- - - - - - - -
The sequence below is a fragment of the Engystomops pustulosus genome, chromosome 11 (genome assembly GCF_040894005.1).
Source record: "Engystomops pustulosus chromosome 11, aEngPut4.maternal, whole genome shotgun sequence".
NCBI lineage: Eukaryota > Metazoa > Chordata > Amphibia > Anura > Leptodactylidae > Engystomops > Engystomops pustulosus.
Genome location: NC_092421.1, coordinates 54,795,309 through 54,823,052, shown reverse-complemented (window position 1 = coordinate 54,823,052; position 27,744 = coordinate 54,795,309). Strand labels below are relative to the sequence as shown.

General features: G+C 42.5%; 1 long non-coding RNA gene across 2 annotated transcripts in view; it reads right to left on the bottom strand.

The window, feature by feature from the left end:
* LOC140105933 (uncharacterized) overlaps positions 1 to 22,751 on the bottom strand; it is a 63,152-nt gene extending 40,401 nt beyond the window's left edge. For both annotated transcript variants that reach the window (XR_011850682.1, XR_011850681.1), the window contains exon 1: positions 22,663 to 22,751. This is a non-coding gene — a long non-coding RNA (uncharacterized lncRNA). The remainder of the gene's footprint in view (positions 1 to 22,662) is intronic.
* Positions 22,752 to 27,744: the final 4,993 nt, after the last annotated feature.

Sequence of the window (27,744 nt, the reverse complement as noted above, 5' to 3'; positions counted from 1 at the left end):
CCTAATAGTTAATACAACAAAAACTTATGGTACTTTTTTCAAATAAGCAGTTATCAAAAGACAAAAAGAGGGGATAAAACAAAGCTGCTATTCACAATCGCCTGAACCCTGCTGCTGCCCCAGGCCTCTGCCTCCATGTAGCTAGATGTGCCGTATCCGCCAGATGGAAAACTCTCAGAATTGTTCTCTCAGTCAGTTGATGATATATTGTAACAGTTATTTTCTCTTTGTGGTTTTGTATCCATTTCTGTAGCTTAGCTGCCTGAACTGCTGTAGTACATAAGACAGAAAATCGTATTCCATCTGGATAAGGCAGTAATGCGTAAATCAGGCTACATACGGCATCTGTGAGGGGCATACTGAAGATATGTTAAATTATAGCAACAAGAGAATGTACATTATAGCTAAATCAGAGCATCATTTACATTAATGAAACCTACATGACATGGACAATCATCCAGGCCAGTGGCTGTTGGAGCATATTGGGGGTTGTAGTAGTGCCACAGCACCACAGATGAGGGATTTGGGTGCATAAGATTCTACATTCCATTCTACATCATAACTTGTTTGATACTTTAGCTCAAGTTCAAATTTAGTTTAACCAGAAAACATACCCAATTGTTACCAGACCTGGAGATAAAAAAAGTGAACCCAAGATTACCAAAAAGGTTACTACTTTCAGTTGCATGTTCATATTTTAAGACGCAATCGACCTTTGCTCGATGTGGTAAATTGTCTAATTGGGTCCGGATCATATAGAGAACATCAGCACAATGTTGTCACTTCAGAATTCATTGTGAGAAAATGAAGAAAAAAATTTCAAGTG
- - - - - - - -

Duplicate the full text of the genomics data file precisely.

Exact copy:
The sequence below is a fragment of the Engystomops pustulosus genome, chromosome 11 (genome assembly GCF_040894005.1).
Source record: "Engystomops pustulosus chromosome 11, aEngPut4.maternal, whole genome shotgun sequence".
NCBI lineage: Eukaryota > Metazoa > Chordata > Amphibia > Anura > Leptodactylidae > Engystomops > Engystomops pustulosus.
Genome location: NC_092421.1, coordinates 54,795,309 through 54,823,052, shown reverse-complemented (window position 1 = coordinate 54,823,052; position 27,744 = coordinate 54,795,309). Strand labels below are relative to the sequence as shown.

General features: G+C 42.5%; 1 long non-coding RNA gene across 2 annotated transcripts in view; it reads right to left on the bottom strand.

The window, feature by feature from the left end:
* LOC140105933 (uncharacterized) overlaps positions 1 to 22,751 on the bottom strand; it is a 63,152-nt gene extending 40,401 nt beyond the window's left edge. For both annotated transcript variants that reach the window (XR_011850682.1, XR_011850681.1), the window contains exon 1: positions 22,663 to 22,751. This is a non-coding gene — a long non-coding RNA (uncharacterized lncRNA). The remainder of the gene's footprint in view (positions 1 to 22,662) is intronic.
* Positions 22,752 to 27,744: the final 4,993 nt, after the last annotated feature.

Sequence of the window (27,744 nt, the reverse complement as noted above, 5' to 3'; positions counted from 1 at the left end):
CCTAATAGTTAATACAACAAAAACTTATGGTACTTTTTTCAAATAAGCAGTTATCAAAAGACAAAAAGAGGGGATAAAACAAAGCTGCTATTCACAATCGCCTGAACCCTGCTGCTGCCCCAGGCCTCTGCCTCCATGTAGCTAGATGTGCCGTATCCGCCAGATGGAAAACTCTCAGAATTGTTCTCTCAGTCAGTTGATGATATATTGTAACAGTTATTTTCTCTTTGTGGTTTTGTATCCATTTCTGTAGCTTAGCTGCCTGAACTGCTGTAGTACATAAGACAGAAAATCGTATTCCATCTGGATAAGGCAGTAATGCGTAAATCAGGCTACATACGGCATCTGTGAGGGGCATACTGAAGATATGTTAAATTATAGCAACAAGAGAATGTACATTATAGCTAAATCAGAGCATCATTTACATTAATGAAACCTACATGACATGGACAATCATCCAGGCCAGTGGCTGTTGGAGCATATTGGGGGTTGTAGTAGTGCCACAGCACCACAGATGAGGGATTTGGGTGCATAAGATTCTACATTCCATTCTACATCATAACTTGTTTGATACTTTAGCTCAAGTTCAAATTTAGTTTAACCAGAAAACATACCCAATTGTTACCAGACCTGGAGATAAAAAAAGTGAACCCAAGATTACCAAAAAGGTTACTACTTTCAGTTGCATGTTCATATTTTAAGACGCAATCGACCTTTGCTCGATGTGGTAAATTGTCTAATTGGGTCCGGATCATATAGAGAACATCAGCACAATGTTGTCACTTCAGAATTCATTGTGAGAAAATGAAGAAAAAAATTTCAAGTG